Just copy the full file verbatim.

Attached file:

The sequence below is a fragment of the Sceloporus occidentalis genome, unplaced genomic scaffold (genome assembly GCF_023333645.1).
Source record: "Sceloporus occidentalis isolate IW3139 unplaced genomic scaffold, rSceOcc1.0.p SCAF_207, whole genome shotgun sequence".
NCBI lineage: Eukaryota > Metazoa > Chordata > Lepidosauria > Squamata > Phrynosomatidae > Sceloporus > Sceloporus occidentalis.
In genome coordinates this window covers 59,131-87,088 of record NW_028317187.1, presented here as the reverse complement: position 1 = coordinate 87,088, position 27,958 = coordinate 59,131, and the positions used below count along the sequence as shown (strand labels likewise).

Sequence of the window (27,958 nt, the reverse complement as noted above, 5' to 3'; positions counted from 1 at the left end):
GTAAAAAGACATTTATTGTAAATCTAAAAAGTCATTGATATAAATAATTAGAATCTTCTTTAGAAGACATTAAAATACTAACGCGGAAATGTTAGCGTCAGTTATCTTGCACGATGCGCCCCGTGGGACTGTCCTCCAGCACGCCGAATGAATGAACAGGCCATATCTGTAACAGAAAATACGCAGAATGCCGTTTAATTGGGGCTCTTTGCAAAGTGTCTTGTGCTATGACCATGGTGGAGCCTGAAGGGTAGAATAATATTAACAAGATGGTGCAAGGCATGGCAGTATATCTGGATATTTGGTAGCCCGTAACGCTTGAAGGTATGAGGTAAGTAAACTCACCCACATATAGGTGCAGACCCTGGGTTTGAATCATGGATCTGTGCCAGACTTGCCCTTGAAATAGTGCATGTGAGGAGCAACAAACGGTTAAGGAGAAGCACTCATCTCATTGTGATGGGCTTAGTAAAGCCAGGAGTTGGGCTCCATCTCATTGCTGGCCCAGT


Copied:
The sequence below is a fragment of the Sceloporus occidentalis genome, unplaced genomic scaffold (genome assembly GCF_023333645.1).
Source record: "Sceloporus occidentalis isolate IW3139 unplaced genomic scaffold, rSceOcc1.0.p SCAF_207, whole genome shotgun sequence".
NCBI lineage: Eukaryota > Metazoa > Chordata > Lepidosauria > Squamata > Phrynosomatidae > Sceloporus > Sceloporus occidentalis.
In genome coordinates this window covers 59,131-87,088 of record NW_028317187.1, presented here as the reverse complement: position 1 = coordinate 87,088, position 27,958 = coordinate 59,131, and the positions used below count along the sequence as shown (strand labels likewise).

Sequence of the window (27,958 nt, the reverse complement as noted above, 5' to 3'; positions counted from 1 at the left end):
GTAAAAAGACATTTATTGTAAATCTAAAAAGTCATTGATATAAATAATTAGAATCTTCTTTAGAAGACATTAAAATACTAACGCGGAAATGTTAGCGTCAGTTATCTTGCACGATGCGCCCCGTGGGACTGTCCTCCAGCACGCCGAATGAATGAACAGGCCATATCTGTAACAGAAAATACGCAGAATGCCGTTTAATTGGGGCTCTTTGCAAAGTGTCTTGTGCTATGACCATGGTGGAGCCTGAAGGGTAGAATAATATTAACAAGATGGTGCAAGGCATGGCAGTATATCTGGATATTTGGTAGCCCGTAACGCTTGAAGGTATGAGGTAAGTAAACTCACCCACATATAGGTGCAGACCCTGGGTTTGAATCATGGATCTGTGCCAGACTTGCCCTTGAAATAGTGCATGTGAGGAGCAACAAACGGTTAAGGAGAAGCACTCATCTCATTGTGATGGGCTTAGTAAAGCCAGGAGTTGGGCTCCATCTCATTGCTGGCCCAGT